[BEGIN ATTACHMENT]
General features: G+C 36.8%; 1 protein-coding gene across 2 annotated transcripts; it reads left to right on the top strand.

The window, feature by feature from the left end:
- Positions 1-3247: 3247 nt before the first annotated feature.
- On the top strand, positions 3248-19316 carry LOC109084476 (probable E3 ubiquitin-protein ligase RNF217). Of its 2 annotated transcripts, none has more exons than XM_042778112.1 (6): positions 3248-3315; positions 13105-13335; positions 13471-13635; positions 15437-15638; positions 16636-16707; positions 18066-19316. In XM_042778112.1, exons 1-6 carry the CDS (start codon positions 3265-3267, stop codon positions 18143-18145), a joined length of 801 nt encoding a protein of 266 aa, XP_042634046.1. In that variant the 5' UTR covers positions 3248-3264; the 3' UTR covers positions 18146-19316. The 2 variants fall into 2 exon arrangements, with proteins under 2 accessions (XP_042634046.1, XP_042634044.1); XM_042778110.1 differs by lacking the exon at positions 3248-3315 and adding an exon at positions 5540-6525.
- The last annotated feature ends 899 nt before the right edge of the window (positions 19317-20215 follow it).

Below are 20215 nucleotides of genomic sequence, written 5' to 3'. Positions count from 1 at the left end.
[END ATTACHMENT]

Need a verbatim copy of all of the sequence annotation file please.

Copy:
General features: G+C 36.8%; 1 protein-coding gene across 2 annotated transcripts; it reads left to right on the top strand.

The window, feature by feature from the left end:
- Positions 1-3247: 3247 nt before the first annotated feature.
- On the top strand, positions 3248-19316 carry LOC109084476 (probable E3 ubiquitin-protein ligase RNF217). Of its 2 annotated transcripts, none has more exons than XM_042778112.1 (6): positions 3248-3315; positions 13105-13335; positions 13471-13635; positions 15437-15638; positions 16636-16707; positions 18066-19316. In XM_042778112.1, exons 1-6 carry the CDS (start codon positions 3265-3267, stop codon positions 18143-18145), a joined length of 801 nt encoding a protein of 266 aa, XP_042634046.1. In that variant the 5' UTR covers positions 3248-3264; the 3' UTR covers positions 18146-19316. The 2 variants fall into 2 exon arrangements, with proteins under 2 accessions (XP_042634046.1, XP_042634044.1); XM_042778110.1 differs by lacking the exon at positions 3248-3315 and adding an exon at positions 5540-6525.
- The last annotated feature ends 899 nt before the right edge of the window (positions 19317-20215 follow it).

Below are 20215 nucleotides of genomic sequence, written 5' to 3'. Positions count from 1 at the left end.